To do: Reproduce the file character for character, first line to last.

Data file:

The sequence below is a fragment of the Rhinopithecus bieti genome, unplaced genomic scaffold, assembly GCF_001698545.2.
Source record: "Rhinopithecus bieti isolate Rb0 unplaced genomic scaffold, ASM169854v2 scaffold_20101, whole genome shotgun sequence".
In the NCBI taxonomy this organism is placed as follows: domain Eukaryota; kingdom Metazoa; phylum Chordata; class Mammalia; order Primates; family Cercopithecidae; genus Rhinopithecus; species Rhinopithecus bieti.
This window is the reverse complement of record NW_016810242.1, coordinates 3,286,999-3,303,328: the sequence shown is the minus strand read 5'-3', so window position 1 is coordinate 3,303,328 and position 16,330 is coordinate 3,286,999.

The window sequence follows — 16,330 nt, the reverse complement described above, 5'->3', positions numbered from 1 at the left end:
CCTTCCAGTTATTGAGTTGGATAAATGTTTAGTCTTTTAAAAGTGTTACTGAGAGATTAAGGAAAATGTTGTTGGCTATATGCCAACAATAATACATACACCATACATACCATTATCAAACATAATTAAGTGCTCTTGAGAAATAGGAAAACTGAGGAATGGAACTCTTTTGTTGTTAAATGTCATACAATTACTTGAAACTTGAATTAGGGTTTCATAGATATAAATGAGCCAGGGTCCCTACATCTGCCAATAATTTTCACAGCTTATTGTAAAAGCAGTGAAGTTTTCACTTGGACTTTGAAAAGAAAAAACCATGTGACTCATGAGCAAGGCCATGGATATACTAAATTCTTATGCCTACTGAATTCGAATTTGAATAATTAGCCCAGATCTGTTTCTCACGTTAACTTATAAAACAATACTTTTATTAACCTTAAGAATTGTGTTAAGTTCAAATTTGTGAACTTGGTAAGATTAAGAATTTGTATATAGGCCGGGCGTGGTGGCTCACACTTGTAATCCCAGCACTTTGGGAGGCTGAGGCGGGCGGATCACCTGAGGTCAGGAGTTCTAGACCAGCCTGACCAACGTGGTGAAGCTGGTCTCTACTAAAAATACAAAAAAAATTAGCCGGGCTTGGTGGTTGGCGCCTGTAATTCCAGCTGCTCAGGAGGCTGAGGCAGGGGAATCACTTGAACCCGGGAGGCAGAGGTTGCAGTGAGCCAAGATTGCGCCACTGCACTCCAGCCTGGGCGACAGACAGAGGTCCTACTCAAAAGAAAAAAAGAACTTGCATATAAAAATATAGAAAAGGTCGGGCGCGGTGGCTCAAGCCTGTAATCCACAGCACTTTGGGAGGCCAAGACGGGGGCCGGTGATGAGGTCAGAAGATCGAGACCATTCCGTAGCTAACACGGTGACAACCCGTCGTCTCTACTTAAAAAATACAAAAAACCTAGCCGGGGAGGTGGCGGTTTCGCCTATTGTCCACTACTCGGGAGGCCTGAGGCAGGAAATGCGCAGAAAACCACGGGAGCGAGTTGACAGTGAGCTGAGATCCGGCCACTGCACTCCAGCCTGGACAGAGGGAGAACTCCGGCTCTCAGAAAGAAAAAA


The sequence below is a fragment of the Rhinopithecus bieti genome, unplaced genomic scaffold, assembly GCF_001698545.2.
Source record: "Rhinopithecus bieti isolate Rb0 unplaced genomic scaffold, ASM169854v2 scaffold_20101, whole genome shotgun sequence".
In the NCBI taxonomy this organism is placed as follows: domain Eukaryota; kingdom Metazoa; phylum Chordata; class Mammalia; order Primates; family Cercopithecidae; genus Rhinopithecus; species Rhinopithecus bieti.
This window is the reverse complement of record NW_016810242.1, coordinates 3,286,999-3,303,328: the sequence shown is the minus strand read 5'-3', so window position 1 is coordinate 3,303,328 and position 16,330 is coordinate 3,286,999.

The window sequence follows — 16,330 nt, the reverse complement described above, 5'->3', positions numbered from 1 at the left end:
CCTTCCAGTTATTGAGTTGGATAAATGTTTAGTCTTTTAAAAGTGTTACTGAGAGATTAAGGAAAATGTTGTTGGCTATATGCCAACAATAATACATACACCATACATACCATTATCAAACATAATTAAGTGCTCTTGAGAAATAGGAAAACTGAGGAATGGAACTCTTTTGTTGTTAAATGTCATACAATTACTTGAAACTTGAATTAGGGTTTCATAGATATAAATGAGCCAGGGTCCCTACATCTGCCAATAATTTTCACAGCTTATTGTAAAAGCAGTGAAGTTTTCACTTGGACTTTGAAAAGAAAAAACCATGTGACTCATGAGCAAGGCCATGGATATACTAAATTCTTATGCCTACTGAATTCGAATTTGAATAATTAGCCCAGATCTGTTTCTCACGTTAACTTATAAAACAATACTTTTATTAACCTTAAGAATTGTGTTAAGTTCAAATTTGTGAACTTGGTAAGATTAAGAATTTGTATATAGGCCGGGCGTGGTGGCTCACACTTGTAATCCCAGCACTTTGGGAGGCTGAGGCGGGCGGATCACCTGAGGTCAGGAGTTCTAGACCAGCCTGACCAACGTGGTGAAGCTGGTCTCTACTAAAAATACAAAAAAAATTAGCCGGGCTTGGTGGTTGGCGCCTGTAATTCCAGCTGCTCAGGAGGCTGAGGCAGGGGAATCACTTGAACCCGGGAGGCAGAGGTTGCAGTGAGCCAAGATTGCGCCACTGCACTCCAGCCTGGGCGACAGACAGAGGTCCTACTCAAAAGAAAAAAAGAACTTGCATATAAAAATATAGAAAAGGTCGGGCGCGGTGGCTCAAGCCTGTAATCCACAGCACTTTGGGAGGCCAAGACGGGGGCCGGTGATGAGGTCAGAAGATCGAGACCATTCCGTAGCTAACACGGTGACAACCCGTCGTCTCTACTTAAAAAATACAAAAAACCTAGCCGGGGAGGTGGCGGTTTCGCCTATTGTCCACTACTCGGGAGGCCTGAGGCAGGAAATGCGCAGAAAACCACGGGAGCGAGTTGACAGTGAGCTGAGATCCGGCCACTGCACTCCAGCCTGGACAGAGGGAGAACTCCGGCTCTCAGAAAGAAAAAA